Looking for fun, no prep ugly sweater holiday activities to keep students engaged in the weeks leading up to winter break? Your students will LOVE this LGBTQ history ugly sweaters project and designing an ugly Christmas sweater will quickly become one of *your* favorite end of year activities too. Students think critically and work independently as they apply their knowledge to create an ugly sweater for a chosen LGBTQ figure or topic … all while you cross things off your never ending to do list!
- Learn about the history of ugly sweaters using the 2-page article, by watching a short video, or using the PowerPoint presentation.
- Next, go over the directions for the assignment and learn about color psychology and the different design elements students will use for their sweaters. Go over the included examples so students know exactly what’s expected of them.
- Students will use the included sweater templates and colors, symbols, patterns, and text to design a custom ugly sweater for their figure from history or other chosen topic.
- Finally, they’ll justify and explain their choices in a short writing assignment and/or class presentation.
- Engaging and fun activity that also requires critical thinking
- Multiple and flexible options for use with a reading, PowerPoint, and activity
- Integrates literacy, art, history, social studies, science, and more!
- Awesome for biography units
- Students can work independently or in groups
- Multiple sweater template options make it easy to differentiate
- Perfect for end of semester review or as a creative assessment
- Makes an awesome classroom, hallway, or bulletin board display and can help you win any door decorating contest
- Perfect for substitutes and filling multi-day gaps in your planned lessons
- 3 sweater template options for each person (see list below)
- 2-page article + 100% Editable PowerPoint about the history of ugly sweaters
- Student directions + Design tips
- Research graphic organizer + List of people
- Teacher Tips + Grading Rubric
- 30+ Examples to share with students
- Blank sweater templates for additional flexibility
- Alan Turing
- Andy Warhol
- Angela Davis
- Ann Bancroft
- Arnold Lobel
- Audre Lorde
- Barbara Jordan
- Billie Holiday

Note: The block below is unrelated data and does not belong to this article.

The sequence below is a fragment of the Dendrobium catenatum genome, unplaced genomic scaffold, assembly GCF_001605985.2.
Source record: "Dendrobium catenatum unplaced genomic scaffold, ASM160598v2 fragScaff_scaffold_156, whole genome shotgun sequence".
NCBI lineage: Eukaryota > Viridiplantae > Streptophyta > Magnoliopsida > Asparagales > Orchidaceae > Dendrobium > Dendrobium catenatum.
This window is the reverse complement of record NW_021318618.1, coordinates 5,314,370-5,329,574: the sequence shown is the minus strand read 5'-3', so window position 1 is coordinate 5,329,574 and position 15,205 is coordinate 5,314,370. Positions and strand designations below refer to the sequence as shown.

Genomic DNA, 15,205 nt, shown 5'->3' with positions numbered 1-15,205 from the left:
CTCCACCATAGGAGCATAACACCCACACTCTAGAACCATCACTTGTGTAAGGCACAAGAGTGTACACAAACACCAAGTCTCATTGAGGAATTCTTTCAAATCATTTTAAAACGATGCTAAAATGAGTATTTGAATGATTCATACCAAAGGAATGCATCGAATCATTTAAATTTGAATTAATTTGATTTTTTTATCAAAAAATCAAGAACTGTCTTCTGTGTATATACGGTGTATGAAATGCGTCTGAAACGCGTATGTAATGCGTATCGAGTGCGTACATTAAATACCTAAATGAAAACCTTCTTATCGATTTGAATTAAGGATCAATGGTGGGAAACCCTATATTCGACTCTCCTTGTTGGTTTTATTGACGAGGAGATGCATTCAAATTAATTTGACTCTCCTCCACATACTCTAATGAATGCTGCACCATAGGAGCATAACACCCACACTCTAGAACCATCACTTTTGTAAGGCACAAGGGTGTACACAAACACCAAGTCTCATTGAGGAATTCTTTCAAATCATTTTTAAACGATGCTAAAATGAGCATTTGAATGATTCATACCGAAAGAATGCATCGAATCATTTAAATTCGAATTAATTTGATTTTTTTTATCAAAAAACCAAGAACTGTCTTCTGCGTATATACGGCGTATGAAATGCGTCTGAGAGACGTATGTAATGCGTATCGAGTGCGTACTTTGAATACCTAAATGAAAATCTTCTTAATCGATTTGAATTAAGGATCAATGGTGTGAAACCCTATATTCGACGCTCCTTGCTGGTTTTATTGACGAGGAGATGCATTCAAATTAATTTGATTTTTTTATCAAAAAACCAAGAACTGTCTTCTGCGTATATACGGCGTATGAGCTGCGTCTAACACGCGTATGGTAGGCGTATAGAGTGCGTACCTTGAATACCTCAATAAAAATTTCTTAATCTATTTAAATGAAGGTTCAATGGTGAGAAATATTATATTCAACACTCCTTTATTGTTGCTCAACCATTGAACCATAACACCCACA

- Billie Jean King
- Eleanor Roosevelt
- Ellen DeGeneres
- Frida Kahlo
- Greg Louganis
- Hannah Hoch
- Harvey Milk
- Jane Addams
- Jean-Michel Basquiat
- Joan Baez
- Josephine Baker
- Julie Chu
- Margaret Mead
- Martine Rothblatt
- Maurice Sendak
- Nina Simone
- Rachel Carson
- Sally Ride
- Sharice Davids
“I cannot say enough great things about this project. My kids LOVED it, my kids SLAYED it and they’ve been hanging in my hall for 4 months now and I still get compliments on them. JUST LOVED THIS! Wish I had found it sooner. DON’T WAIT!” – Ann P.
“This is a TERRIFIC resource!! My students really got into it & their imagination really showed. Thank you!!” – Stacey R.
“My students love this! We are dragging ourselves to that finish line & this is helping make the last few weeks fun” – Kerin W.
“Super easy to implement and helped me include Christmas type activities while still incorporating history and social studies into my schedule. I really liked that it has some people that the students have never heard of before. And I also like that there are a wide variety of individuals.” – Marti B.
“This was such a great way to recap some of the important people we have discussed so far in history this year. My students loved getting to design the sweaters. A fun, meaningful way to review right before the Christmas break!” – Michelle S.
- Is there a digital version of this resource? I really tried to make it work digitally, but unfortunately I never found a solution that worked well. So I’m keeping it print for now!
- Does this resource include information about each person? Information about the individuals is not included. Students can use any source (textbook, video, website, etc.) to learn about their historical figure or topic.
- Can this be adapted for younger grades? Absolutely! I recommend just using the PowerPoint as a class instead of relying on the 2-page article about the history of ugly sweaters. Going over the included examples with students will be essential!